Phantasmagoria 2: A Puzzle of Flesh
Genre: Point-and-Click Horror/Sci-Fi
Anyone who has talked with me about video games for an extended amount of times has stumbled on my love of FMV games. It’s probably due to the mixture of cinema and the interactivity of the medium, but something has always intrigued me about the jump to using live actors and CGI to bring games to the ‘next level’.
About three years ago, I put together a piece on a full-motion video game called Phantasmagoria, a game that was developed and published by prominent adventure game designer and Sierra On-Line luminary Roberta Williams. After the immense success of creating a video game that was aimed squarely at a more mature audience, it was only logical that a sequel would be developed; that’s the way that media works and Sierra did not disappoint in delivering another game to the short-lived franchise.
Phantasmagoria 2: A Puzzle of Flesh appeared on shelves a year after the original. Despite not being helmed by Williams this time around- the reins had been passed to a colleague of hers, Lorelei Shannon who wrote and directed- the sequel’s horrific box art and correlation to its controversial predecessor gave it the perfect setup to once again break records. The issue with following up groundbreaking work, however, is finding new ground to strike in a novel way. On the surface, this game seems ready to deliver the goods.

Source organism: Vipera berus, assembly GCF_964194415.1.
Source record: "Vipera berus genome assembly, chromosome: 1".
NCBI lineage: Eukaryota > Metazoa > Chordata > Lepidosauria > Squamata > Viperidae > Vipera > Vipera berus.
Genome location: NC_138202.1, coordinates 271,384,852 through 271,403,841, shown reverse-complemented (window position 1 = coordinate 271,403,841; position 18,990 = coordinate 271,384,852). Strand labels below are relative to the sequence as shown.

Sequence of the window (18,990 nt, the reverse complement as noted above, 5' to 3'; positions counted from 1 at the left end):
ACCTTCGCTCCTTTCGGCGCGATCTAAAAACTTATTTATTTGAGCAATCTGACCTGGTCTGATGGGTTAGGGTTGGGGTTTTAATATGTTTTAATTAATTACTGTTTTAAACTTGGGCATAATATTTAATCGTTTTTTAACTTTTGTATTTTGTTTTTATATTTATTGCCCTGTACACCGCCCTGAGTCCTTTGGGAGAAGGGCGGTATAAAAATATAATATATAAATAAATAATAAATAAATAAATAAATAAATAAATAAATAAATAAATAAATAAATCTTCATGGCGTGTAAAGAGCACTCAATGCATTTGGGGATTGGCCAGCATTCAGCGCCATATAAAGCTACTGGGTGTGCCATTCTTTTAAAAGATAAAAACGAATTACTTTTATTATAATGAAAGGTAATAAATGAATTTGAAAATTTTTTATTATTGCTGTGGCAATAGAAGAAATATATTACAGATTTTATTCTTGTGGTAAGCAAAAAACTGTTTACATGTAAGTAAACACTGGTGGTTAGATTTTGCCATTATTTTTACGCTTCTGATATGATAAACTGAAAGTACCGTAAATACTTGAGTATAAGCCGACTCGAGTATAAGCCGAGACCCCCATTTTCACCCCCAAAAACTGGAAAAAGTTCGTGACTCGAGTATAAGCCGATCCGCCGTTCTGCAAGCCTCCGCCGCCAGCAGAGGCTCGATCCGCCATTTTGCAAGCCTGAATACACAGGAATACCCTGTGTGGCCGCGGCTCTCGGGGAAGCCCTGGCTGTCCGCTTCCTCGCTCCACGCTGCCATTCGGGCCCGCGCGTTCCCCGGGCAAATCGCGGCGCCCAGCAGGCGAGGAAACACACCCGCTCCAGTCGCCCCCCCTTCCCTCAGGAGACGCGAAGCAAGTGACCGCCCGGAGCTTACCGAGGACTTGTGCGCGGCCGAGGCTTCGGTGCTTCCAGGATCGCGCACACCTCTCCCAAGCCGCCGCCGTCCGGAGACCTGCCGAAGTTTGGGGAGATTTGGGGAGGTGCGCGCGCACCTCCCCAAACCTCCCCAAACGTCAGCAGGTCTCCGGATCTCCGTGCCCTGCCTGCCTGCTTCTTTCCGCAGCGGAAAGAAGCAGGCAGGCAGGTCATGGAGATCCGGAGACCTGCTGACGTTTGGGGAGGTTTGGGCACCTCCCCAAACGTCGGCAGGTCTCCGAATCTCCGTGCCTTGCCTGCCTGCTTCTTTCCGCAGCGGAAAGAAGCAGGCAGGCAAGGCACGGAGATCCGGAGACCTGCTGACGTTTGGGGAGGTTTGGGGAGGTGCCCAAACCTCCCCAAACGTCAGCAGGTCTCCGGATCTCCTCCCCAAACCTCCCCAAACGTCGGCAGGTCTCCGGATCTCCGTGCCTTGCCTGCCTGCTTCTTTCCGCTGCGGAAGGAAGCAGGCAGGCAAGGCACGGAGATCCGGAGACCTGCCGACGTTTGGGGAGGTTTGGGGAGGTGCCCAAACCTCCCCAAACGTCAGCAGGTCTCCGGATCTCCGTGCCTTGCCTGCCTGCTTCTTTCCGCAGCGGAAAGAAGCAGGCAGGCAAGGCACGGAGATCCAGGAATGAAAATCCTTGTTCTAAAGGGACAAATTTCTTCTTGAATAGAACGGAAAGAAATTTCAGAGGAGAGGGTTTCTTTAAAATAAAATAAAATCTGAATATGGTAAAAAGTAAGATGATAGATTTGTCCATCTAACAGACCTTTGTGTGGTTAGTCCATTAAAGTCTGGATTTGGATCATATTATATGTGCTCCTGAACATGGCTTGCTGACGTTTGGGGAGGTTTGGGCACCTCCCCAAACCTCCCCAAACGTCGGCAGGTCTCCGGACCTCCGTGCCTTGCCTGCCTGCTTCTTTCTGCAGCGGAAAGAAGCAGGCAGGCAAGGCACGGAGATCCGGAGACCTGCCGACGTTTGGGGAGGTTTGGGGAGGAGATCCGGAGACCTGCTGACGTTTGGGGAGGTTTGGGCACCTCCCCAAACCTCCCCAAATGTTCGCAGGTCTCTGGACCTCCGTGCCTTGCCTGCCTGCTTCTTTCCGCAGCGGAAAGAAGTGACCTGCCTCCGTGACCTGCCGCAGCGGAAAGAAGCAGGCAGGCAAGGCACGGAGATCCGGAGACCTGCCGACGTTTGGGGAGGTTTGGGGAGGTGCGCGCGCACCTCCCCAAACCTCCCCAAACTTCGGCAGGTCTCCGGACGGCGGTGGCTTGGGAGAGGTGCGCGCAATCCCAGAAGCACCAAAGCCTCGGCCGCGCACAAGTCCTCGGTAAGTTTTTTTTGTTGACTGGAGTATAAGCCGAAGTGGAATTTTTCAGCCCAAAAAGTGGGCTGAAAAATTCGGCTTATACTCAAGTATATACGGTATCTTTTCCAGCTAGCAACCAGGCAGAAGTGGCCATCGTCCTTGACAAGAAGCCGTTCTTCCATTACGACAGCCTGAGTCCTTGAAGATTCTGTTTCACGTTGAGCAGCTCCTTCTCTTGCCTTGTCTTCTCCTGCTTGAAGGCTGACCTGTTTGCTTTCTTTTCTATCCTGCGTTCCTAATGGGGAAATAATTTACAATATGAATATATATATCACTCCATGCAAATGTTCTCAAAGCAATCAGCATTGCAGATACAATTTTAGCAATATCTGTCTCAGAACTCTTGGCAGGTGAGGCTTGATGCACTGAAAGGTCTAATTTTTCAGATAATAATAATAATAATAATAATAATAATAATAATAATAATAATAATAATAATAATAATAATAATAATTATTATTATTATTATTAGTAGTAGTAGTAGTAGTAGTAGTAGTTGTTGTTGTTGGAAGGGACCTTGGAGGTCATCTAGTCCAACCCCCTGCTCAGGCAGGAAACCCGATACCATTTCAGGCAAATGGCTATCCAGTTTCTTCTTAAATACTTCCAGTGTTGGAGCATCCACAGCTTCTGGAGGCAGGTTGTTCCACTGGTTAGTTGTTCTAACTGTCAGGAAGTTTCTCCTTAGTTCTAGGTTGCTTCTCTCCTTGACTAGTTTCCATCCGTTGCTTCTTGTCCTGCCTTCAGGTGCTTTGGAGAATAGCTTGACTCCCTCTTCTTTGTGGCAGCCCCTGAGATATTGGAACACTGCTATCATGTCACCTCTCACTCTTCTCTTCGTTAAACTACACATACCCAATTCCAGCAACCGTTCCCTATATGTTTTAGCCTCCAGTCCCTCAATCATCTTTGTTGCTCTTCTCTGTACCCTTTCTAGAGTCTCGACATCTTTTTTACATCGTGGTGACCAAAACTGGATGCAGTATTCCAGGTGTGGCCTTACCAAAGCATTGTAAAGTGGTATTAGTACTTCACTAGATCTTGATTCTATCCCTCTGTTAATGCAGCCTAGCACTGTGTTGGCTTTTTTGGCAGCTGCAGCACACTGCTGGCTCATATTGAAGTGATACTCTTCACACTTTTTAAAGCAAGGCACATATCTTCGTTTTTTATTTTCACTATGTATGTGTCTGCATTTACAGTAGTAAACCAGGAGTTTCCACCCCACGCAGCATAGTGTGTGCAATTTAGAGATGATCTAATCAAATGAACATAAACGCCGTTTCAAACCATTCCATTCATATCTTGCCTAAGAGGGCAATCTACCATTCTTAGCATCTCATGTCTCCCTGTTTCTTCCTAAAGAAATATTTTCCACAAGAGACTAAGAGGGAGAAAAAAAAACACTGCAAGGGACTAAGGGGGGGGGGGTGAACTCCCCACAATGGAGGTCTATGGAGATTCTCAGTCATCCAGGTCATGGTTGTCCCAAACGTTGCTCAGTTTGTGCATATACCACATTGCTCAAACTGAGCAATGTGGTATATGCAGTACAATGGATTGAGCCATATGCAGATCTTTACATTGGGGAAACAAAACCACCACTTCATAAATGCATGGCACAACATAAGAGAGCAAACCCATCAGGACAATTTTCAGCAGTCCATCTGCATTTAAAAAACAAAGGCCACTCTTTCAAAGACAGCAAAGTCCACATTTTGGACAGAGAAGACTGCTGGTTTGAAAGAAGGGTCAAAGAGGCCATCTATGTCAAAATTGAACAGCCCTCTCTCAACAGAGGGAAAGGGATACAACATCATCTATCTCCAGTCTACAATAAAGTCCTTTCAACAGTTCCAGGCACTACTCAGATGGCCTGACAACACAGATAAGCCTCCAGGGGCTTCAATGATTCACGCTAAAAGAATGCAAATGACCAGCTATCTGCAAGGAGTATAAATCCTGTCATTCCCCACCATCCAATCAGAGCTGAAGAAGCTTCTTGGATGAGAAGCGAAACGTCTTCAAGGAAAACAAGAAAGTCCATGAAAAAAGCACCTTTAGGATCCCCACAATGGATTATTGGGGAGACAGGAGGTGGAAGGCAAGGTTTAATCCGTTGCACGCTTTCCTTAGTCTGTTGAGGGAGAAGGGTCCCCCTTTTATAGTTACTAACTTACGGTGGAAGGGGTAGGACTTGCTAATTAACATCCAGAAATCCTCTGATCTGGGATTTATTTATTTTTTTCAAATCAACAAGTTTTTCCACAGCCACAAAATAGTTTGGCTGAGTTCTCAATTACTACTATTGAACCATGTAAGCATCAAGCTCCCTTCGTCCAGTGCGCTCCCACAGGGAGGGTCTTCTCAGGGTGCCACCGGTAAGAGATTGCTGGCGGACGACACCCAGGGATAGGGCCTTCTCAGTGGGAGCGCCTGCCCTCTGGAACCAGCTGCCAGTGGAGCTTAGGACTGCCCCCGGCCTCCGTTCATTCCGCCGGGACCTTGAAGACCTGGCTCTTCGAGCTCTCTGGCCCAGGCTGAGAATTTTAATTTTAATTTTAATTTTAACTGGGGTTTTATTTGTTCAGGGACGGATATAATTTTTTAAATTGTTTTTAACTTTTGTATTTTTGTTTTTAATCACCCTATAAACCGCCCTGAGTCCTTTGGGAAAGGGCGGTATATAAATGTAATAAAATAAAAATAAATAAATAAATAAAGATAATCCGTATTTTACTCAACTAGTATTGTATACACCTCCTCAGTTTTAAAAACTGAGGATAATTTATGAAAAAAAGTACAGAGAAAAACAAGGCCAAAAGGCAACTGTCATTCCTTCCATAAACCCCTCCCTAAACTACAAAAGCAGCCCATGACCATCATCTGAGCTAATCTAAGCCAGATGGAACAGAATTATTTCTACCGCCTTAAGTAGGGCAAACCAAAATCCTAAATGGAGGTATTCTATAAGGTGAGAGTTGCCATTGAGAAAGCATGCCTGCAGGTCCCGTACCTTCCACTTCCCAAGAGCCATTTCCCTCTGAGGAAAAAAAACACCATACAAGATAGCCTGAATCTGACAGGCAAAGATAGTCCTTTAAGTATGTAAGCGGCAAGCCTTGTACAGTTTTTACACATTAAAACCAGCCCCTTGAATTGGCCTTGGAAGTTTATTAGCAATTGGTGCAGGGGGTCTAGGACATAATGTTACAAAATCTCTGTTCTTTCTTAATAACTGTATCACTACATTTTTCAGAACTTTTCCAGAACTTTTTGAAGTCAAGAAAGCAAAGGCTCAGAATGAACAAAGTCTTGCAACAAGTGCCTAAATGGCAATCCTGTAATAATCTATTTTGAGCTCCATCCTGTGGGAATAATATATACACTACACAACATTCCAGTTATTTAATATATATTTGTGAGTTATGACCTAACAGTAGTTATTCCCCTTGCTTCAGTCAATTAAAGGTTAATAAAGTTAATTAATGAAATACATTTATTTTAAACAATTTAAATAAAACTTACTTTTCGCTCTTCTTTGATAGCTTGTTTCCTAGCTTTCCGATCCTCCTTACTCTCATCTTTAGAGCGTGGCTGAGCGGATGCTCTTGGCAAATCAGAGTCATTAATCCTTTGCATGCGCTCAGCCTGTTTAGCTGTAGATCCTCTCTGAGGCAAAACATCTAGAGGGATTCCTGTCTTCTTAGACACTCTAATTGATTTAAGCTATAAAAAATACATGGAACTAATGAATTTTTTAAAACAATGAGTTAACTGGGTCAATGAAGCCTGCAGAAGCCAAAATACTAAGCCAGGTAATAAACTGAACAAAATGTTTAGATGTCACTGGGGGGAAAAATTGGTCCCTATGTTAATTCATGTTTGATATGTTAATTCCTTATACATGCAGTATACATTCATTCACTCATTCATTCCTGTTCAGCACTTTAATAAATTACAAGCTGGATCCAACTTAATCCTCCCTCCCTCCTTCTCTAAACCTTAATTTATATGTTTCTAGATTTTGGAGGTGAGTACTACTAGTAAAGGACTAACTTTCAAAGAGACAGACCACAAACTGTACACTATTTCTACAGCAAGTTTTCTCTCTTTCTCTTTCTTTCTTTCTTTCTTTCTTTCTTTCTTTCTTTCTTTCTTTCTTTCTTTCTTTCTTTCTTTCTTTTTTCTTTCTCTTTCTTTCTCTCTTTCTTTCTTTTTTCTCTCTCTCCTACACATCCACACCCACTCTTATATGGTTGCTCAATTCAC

Once it’s open and the gears start turning, though, does the puzzle fit together or are there are few pieces missing that keep the final product from being as iconic as the first? Continue reading
Layers of Fear
Aspys / Bloober Team
Over the years, horror as a genre has branched off quite a bit. While the genre wasn’t exactly a stranger to symbolism or subtext, time has lent itself to certain horror offerings exercising the cerebral and dramatic. Video games have been doing this for some time now thanks to certain developers working to deepen the artform that video games have started to be recognized as. Games like Silent Hill and Rule of Rose have taken a whole mythos and forums full of discussion to dissect- and it’s all been amazing to watch unfold as a horror fan.